National Weather Service: High Surf Advisory

Long Island Weather
Jamaica, NY as of 6:51 PM EDT | Make default | Add to favorites | View favorites

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  • 79 °F

    Scattered Clouds

    Scattered Clouds
    • Feels Like: 79 °F
    • Humidity: 62%
    • Wind: 14 mph South
    • Sunrise: 6:17 AM
    • Sunset: 7:35 PM
    • Barometer: 29.88 in
  • Partly Cloudy


    Partly Cloudy

  • Clear



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Long Island Forecast

  • Wednesday... Clear in the morning, then partly cloudy. High of 91F. Winds from the SSW at 5 to 15 mph.

    Wednesday Night... Partly cloudy with a chance of a thunderstorm and a chance of rain. Low of 68F. Winds from the SSW at 10 to 15 mph shifting to the NNW after midnight. Chance of rain 20%.

    Thursday... Clear. High of 81F. Breezy. Winds from the NNW at 15 to 20 mph.

    Thursday Night... Partly cloudy in the evening, then clear. Low of 61F. Breezy. Winds from the NNW at 10 to 20 mph.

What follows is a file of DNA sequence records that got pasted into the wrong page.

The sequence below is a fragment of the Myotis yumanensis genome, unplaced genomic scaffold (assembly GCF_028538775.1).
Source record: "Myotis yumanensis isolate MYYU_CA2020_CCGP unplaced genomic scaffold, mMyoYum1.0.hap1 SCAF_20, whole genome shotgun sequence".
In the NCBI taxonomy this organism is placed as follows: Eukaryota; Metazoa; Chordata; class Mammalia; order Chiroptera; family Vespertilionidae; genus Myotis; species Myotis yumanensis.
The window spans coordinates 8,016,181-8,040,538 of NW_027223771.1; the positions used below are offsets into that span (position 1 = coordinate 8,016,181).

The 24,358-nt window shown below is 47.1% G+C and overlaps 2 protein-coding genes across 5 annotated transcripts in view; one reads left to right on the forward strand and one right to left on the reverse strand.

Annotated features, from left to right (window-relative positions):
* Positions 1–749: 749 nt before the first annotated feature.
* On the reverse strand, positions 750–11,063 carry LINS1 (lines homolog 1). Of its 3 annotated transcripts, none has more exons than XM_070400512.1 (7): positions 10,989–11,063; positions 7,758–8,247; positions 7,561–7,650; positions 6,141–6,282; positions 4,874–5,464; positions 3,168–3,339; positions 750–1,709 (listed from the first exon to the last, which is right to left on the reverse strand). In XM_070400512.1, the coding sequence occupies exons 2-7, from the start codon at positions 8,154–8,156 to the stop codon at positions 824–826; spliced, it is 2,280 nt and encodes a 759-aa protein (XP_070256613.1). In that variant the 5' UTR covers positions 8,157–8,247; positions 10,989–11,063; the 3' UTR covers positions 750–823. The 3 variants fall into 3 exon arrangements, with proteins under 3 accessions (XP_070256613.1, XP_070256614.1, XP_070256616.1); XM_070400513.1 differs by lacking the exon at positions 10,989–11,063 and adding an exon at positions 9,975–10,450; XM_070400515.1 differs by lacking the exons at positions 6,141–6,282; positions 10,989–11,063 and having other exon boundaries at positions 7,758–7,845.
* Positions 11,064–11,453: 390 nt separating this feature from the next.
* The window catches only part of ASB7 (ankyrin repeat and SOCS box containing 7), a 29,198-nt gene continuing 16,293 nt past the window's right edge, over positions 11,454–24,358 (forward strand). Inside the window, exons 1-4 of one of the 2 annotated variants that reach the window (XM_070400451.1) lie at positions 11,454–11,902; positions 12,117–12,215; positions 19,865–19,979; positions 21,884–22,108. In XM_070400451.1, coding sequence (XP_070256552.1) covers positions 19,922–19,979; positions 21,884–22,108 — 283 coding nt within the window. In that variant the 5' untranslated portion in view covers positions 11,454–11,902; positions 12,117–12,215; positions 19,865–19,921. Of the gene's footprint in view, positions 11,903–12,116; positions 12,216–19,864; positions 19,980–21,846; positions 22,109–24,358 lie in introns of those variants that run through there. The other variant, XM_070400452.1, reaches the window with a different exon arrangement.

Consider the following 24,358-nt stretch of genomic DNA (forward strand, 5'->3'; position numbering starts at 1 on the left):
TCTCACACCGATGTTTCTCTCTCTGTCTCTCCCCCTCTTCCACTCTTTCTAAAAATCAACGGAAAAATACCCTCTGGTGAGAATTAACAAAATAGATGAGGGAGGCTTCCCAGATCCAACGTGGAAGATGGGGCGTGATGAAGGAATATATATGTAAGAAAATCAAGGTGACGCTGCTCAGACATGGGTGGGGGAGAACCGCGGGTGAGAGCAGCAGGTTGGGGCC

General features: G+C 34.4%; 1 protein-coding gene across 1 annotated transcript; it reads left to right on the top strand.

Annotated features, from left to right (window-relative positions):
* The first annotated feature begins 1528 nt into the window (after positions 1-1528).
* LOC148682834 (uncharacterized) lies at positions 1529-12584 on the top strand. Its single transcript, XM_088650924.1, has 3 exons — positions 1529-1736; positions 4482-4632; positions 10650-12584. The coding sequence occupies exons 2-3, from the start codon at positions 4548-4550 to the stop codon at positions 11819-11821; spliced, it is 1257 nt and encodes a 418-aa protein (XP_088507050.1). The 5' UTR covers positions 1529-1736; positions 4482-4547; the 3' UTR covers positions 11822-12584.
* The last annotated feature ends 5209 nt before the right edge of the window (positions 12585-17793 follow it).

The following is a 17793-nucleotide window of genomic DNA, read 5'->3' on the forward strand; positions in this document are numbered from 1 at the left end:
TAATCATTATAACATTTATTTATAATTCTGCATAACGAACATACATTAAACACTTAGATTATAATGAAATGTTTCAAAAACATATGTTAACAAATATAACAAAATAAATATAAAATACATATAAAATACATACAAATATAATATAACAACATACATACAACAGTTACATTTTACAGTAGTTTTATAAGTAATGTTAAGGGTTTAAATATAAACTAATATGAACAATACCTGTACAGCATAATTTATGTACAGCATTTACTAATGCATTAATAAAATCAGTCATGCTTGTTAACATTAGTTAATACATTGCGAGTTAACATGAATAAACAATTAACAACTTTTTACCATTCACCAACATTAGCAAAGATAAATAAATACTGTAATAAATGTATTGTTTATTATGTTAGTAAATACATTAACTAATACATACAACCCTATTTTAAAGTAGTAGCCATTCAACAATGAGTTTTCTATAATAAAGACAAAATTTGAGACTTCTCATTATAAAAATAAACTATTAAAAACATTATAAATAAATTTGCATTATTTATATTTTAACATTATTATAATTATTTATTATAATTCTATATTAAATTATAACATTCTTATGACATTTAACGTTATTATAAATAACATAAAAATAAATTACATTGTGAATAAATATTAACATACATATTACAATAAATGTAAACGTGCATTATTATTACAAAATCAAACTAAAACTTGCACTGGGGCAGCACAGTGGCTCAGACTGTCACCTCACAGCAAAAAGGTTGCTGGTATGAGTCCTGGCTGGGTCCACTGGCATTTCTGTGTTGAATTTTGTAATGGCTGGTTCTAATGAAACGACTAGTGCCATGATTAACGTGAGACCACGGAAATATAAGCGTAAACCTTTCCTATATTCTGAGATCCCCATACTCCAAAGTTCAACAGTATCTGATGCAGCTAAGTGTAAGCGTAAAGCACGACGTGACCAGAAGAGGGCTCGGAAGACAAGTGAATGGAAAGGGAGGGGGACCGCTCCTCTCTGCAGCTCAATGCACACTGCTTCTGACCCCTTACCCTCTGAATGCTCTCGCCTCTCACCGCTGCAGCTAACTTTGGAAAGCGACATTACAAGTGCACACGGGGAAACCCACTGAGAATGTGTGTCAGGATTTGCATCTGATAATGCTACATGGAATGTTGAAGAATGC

High Surf Advisory

  • Statement as of 4:39 PM EDT on August 27, 2014

    ... High surf advisory remains in effect until 10 PM EDT

    * locations... Atlantic facing beaches from New York City to

    * Waves and surf... 5 to 8 ft through Thursday.

    * Timing... waves will begin to subside late Thursday.

    * Impacts... dangerous rip currents can be expected through
    Thursday. Minor beach erosion and some wash-over
    possible... especially around the times of high tide Thursday

    Precautionary/preparedness actions...

    A high surf advisory means that high surf will affect beaches in
    the advisory area... producing rip currents and localized beach

    Rip currents are powerful channels of water flowing quickly away
    from shore... which occur most often at low spots or breaks in The
    Sandbar and in the vicinity of structures such as groins... jetties
    and piers. Talk to lifeguards and beach officials to learn about
    any surf hazards and heed their advice. Pay attention to flags and
    posted signs and swim in life guarded areas.

    If you become caught in a rip current... do not panic. Remain calm
    and begin to swim parallel to shore. Once you are away from the
    force of the rip current... begin to swim back to the beach. Do
    not attempt to swim directly against a rip current. Even a strong
    swimmer can become exhausted quickly.

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